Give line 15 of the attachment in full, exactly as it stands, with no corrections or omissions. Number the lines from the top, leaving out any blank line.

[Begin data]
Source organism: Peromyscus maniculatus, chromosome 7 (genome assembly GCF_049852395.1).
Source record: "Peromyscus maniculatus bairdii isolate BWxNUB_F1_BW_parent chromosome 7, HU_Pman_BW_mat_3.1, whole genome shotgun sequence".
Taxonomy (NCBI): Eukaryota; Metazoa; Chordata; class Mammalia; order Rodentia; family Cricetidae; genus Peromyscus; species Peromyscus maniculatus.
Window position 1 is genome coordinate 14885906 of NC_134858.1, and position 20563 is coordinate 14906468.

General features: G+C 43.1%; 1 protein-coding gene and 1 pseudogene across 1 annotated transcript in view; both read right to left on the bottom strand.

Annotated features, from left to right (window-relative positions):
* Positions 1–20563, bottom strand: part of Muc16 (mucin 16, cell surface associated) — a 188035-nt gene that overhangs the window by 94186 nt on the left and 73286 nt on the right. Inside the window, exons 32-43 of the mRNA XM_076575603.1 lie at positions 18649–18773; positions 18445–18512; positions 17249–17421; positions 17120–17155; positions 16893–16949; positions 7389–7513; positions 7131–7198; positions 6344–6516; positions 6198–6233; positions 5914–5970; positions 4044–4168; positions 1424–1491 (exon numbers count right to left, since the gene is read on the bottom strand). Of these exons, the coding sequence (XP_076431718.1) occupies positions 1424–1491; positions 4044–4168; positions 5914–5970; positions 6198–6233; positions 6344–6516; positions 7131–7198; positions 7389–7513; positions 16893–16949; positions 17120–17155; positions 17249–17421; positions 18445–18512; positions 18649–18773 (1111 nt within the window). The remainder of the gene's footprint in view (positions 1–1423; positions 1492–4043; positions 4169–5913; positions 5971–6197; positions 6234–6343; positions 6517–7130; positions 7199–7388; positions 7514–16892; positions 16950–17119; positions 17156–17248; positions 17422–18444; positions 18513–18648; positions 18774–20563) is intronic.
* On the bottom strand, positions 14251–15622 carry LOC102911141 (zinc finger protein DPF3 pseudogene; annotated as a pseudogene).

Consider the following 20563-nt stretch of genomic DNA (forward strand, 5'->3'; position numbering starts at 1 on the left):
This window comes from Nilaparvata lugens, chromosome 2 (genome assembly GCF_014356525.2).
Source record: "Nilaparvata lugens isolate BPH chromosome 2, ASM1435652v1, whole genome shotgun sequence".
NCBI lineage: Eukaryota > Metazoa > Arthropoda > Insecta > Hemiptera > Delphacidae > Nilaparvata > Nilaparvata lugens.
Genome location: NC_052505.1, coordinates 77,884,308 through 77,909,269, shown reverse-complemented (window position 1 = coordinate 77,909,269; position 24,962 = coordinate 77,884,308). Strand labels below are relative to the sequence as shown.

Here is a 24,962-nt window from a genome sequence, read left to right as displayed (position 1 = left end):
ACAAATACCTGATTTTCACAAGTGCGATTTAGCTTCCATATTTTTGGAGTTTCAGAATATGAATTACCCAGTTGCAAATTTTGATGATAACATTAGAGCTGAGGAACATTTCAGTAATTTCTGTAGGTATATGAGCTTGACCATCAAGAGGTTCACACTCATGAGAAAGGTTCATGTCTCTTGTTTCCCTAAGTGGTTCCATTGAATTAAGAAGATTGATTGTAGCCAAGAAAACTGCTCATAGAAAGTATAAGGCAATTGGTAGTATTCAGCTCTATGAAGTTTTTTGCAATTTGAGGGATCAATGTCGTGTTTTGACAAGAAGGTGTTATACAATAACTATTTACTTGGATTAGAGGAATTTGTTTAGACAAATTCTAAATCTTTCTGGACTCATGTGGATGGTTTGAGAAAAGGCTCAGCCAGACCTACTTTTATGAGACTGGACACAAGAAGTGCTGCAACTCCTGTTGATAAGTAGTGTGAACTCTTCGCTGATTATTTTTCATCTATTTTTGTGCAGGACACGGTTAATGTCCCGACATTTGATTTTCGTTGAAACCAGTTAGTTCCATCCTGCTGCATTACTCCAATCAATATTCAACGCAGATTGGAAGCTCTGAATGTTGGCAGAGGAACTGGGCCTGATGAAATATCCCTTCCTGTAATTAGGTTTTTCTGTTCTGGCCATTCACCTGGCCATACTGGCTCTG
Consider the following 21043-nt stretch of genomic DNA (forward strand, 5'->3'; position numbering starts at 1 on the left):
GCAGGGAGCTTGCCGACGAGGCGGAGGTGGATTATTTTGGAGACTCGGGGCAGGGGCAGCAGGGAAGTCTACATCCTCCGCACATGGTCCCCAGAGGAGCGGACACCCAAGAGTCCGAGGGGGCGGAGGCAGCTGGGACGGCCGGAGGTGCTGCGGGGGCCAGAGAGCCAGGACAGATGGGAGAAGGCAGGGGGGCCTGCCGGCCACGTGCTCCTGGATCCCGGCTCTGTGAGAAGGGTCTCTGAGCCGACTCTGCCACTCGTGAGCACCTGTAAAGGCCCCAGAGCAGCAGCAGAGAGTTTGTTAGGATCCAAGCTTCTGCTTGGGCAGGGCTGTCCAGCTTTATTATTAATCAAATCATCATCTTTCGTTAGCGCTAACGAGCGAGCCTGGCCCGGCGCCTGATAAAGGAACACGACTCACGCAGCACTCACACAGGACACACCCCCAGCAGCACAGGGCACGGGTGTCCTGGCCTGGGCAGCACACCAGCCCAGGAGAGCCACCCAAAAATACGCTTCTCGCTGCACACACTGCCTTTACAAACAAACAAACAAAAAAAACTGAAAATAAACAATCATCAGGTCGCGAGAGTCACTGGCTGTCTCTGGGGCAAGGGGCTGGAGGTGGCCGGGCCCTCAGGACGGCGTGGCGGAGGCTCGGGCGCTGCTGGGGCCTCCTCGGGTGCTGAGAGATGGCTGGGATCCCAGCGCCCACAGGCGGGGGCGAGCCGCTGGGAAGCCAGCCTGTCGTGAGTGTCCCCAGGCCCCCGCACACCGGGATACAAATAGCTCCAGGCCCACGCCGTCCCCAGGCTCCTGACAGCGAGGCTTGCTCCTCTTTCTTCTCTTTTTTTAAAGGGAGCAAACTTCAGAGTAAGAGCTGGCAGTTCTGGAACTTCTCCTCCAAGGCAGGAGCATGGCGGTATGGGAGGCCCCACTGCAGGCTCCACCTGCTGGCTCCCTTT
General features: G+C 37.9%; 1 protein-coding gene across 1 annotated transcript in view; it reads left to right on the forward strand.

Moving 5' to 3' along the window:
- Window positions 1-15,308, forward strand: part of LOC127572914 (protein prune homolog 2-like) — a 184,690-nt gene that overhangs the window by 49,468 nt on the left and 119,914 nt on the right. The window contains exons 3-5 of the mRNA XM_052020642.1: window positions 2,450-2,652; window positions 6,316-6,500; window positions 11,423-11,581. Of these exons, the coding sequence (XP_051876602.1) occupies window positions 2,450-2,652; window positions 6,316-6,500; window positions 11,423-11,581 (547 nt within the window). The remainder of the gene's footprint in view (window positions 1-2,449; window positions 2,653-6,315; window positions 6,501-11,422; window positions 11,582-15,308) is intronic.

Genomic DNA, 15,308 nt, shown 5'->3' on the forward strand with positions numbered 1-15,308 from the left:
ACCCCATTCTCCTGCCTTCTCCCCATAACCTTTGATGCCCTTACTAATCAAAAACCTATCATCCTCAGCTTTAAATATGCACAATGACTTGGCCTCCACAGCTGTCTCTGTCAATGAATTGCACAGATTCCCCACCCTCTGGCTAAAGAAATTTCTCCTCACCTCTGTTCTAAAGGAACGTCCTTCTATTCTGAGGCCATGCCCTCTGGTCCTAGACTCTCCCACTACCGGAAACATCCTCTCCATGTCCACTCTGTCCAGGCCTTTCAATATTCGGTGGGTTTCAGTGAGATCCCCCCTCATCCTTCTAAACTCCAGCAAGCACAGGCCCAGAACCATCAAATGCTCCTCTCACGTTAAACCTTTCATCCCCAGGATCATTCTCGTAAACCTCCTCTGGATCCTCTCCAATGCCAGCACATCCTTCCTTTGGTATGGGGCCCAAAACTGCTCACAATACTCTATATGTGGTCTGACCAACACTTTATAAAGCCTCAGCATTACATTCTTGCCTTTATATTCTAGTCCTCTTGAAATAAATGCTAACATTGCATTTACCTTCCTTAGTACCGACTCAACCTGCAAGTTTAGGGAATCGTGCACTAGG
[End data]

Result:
ACAAATACCTGATTTTCACAAGTGCGATTTAGCTTCCATATTTTTGGAGTTTCAGAATATGAATTACCCAGTTGCAAATTTTGATGATAACATTAGAGCTGAGGAACATTTCAGTAATTTCTGTAGGTATATGAGCTTGACCATCAAGAGGTTCACACTCATGAGAAAGGTTCATGTCTCTTGTTTCCCTAAGTGGTTCCATTGAATTAAGAAGATTGATTGTAGCCAAGAAAACTGCTCATAGAAAGTATAAGGCAATTGGTAGTATTCAGCTCTATGAAGTTTTTTGCAATTTGAGGGATCAATGTCGTGTTTTGACAAGAAGGTGTTATACAATAACTATTTACTTGGATTAGAGGAATTTGTTTAGACAAATTCTAAATCTTTCTGGACTCATGTGGATGGTTTGAGAAAAGGCTCAGCCAGACCTACTTTTATGAGACTGGACACAAGAAGTGCTGCAACTCCTGTTGATAAGTAGTGTGAACTCTTCGCTGATTATTTTTCATCTATTTTTGTGCAGGACACGGTTAATGTCCCGACATTTGATTTTCGTTGAAACCAGTTAGTTCCATCCTGCTGCATTACTCCAATCAATATTCAACGCAGATTGGAAGCTCTGAATGTTGGCAGAGGAACTGGGCCTGATGAAATATCCCTTCCTGTAATTAGGTTTTTCTGTTCTGGCCATTCACCTGGCCATACTGGCTCTG